Saturday, March 10, 2012
Guess Who's Coming to Dinner
Guess Who's Coming to Dinner (40th Anniversary Edition)
Number 99 on the 1998 AFI List of the 100 Best American Films
Guess Who's Coming to Dinner is a 1967 American drama film starring Spencer Tracy, Sidney Poitier and Katharine Hepburn, and featuring Hepburn's niece Katharine Houghton. The film was groundbreaking for its positive representation of the controversial subject of interracial marriage, which historically had been illegal in most states of the United States, and was still illegal in 17 states, mostly Southern states, up until June 12 of the year of the film's release, when anti-miscegenation laws were struck down by the Supreme Court in Loving v. Virginia. The film was produced and directed by Stanley Kramer and written by William Rose. The movie's Oscar-nominated score was composed by Frank DeVol.
The film is notable for being the ninth and final on-screen pairing of Tracy and Hepburn (filming ended just seventeen days before Tracy's death). Hepburn never saw the completed film; she said the memories of Tracy were too painful. The film was released in December 1967, six months after his death.
* Spencer Tracy as Matt Drayton
* Sidney Poitier as Dr. John Prentice
* Katharine Hepburn as Christina Drayton
* Katharine Houghton as Joanna "Joey" Drayton
* Cecil Kellaway as Monsignor Ryan
* Beah Richards as Mrs. Prentice
* Roy E. Glenn as Mr. Prentice
* Virginia Christine as Hilary St.George
* Alexandra Hay as Carhop
* Isabel Sanford as Matilda "Tillie" Binks
* Barbara Randolph as Dorothy
* D'Urville Martin as Frankie
* Tom Heaton as Peter
* Grace Gaynor as Judith
* Skip Martin as Delivery Boy
* John Hudkins as Cab Driver
* Jacqueline Fontaine as Singer (uncredited)
The film tells the story of Joanna "Joey" Drayton (Katharine Houghton), a young white woman who has had a whirlwind romance with Dr. John Prentice (Sidney Poitier), a young, idealistic black physician she met while in Hawaii. The plot centers on Joanna’s return to her liberal upper-class American home in San Francisco, bringing her new fiancé to dinner to meet her parents (newspaper publisher Matt Drayton (Spencer Tracy), perhaps a Hearst characterization, and his wife, small art gallery owner Christina Drayton (Katharine Hepburn)).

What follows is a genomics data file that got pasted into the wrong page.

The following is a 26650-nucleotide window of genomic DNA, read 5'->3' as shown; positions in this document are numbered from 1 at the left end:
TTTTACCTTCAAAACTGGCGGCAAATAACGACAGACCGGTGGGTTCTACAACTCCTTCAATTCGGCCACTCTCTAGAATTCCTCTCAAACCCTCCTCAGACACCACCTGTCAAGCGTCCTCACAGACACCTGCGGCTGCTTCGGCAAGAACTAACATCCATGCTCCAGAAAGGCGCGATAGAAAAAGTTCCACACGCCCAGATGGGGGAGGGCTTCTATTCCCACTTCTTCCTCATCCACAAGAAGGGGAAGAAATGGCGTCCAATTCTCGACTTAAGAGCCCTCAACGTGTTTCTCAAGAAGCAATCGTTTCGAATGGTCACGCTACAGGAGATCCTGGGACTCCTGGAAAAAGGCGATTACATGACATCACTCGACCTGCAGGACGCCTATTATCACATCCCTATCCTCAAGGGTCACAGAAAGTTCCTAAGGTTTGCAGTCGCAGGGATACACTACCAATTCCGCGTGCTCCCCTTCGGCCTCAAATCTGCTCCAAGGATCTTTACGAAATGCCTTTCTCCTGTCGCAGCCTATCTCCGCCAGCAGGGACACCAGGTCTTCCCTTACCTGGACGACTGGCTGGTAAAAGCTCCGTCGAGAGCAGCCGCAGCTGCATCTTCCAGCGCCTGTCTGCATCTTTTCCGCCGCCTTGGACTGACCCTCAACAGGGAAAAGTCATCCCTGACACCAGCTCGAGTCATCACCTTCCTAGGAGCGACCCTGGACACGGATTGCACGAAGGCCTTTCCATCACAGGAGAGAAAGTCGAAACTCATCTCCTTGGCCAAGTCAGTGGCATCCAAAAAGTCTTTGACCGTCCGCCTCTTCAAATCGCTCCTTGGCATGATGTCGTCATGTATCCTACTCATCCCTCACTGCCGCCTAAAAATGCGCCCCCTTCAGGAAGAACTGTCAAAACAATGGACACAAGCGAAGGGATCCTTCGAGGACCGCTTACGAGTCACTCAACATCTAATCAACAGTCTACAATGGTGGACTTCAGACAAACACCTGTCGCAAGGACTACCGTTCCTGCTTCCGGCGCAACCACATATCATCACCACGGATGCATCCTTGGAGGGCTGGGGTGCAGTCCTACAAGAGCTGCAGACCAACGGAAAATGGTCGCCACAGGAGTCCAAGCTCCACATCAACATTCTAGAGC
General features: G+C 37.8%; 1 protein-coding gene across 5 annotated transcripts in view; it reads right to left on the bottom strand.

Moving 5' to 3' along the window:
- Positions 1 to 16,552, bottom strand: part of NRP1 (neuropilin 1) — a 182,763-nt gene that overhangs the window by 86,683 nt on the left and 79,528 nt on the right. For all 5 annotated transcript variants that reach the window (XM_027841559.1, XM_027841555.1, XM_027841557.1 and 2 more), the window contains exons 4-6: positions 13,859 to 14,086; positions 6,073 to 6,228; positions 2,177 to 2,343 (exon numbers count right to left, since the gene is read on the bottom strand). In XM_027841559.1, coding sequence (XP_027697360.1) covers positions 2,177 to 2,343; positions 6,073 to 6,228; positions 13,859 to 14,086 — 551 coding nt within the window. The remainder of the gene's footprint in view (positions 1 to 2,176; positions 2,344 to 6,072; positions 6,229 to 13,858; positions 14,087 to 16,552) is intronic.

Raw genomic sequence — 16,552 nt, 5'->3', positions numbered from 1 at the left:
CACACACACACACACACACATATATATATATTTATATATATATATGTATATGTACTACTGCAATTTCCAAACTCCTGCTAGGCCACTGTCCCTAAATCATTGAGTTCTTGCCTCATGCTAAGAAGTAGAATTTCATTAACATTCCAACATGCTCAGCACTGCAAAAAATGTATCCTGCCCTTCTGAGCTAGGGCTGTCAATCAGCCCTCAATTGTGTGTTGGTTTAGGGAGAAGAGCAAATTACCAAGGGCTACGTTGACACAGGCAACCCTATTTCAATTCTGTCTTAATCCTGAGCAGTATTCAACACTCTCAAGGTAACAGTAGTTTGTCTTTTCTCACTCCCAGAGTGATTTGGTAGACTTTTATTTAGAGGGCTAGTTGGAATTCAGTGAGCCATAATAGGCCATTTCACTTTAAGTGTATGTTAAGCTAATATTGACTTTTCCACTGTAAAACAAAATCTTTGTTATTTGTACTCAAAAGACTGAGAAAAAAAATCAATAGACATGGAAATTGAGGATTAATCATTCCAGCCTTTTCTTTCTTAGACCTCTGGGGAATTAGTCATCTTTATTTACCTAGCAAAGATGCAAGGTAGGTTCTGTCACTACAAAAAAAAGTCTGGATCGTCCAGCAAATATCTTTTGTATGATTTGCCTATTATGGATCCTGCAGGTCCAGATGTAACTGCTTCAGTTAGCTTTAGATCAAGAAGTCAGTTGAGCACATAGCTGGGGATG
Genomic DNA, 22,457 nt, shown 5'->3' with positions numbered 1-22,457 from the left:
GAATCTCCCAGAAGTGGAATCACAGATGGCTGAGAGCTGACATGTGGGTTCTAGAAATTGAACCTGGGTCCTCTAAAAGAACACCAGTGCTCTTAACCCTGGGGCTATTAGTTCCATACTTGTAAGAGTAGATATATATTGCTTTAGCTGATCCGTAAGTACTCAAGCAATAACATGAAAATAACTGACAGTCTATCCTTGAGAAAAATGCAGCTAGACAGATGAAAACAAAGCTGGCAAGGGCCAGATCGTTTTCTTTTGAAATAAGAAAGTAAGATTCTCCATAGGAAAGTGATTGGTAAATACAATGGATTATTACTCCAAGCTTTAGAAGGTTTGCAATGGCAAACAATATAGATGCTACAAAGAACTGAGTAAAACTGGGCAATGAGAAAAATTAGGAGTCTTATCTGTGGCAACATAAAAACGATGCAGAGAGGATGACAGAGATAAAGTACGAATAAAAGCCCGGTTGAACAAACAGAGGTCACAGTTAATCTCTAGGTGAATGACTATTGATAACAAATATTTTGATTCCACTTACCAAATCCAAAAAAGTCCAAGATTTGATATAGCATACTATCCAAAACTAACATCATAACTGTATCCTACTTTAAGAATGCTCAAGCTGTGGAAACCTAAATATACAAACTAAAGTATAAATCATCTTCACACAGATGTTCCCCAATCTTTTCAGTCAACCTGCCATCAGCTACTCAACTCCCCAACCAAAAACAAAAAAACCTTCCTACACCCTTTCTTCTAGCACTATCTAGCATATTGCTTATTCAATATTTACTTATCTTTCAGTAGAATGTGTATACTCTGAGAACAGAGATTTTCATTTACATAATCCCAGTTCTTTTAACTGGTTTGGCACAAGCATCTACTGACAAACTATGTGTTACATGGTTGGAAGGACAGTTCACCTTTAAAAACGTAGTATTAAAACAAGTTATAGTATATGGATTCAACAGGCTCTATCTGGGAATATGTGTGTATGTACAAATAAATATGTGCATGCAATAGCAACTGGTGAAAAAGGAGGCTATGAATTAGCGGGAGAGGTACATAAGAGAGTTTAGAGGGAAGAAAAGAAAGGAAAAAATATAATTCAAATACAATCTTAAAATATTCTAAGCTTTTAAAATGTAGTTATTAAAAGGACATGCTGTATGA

Brought up by her parents as a liberal, Joanna finds it difficult to comprehend the behavior of her parents on meeting John. While they taught her to treat blacks and members of other racial groups as equals, they cannot accept their daughter's actions for they did not expect her to introduce to them a black man as their future son-in-law. John's parents (Roy E. Glenn, Beah Richards) fly up from Los Angeles to the Draytons' dinner but don't know that Joanna is white until they meet her. Monsignor Ryan (Cecil Kellaway), a senior Catholic priest friend of Matt, is also present at dinner and is a voice for tolerance.
The film depicts the reaction of family and friends, the discomfort of her parents, and also of John's father, a retired postal carrier, as they all try to accept the choice of Joanna and John. The film also touches on black-on-black racism when John is taken to task by his father and the household cook (Isabel Sanford) for his perceived presumption. Unbeknown to Joey, John conditions the marriage as dependent upon the approval of Matt, whose decision in turn faces a deadline dependent on John's tight airline flight schedules.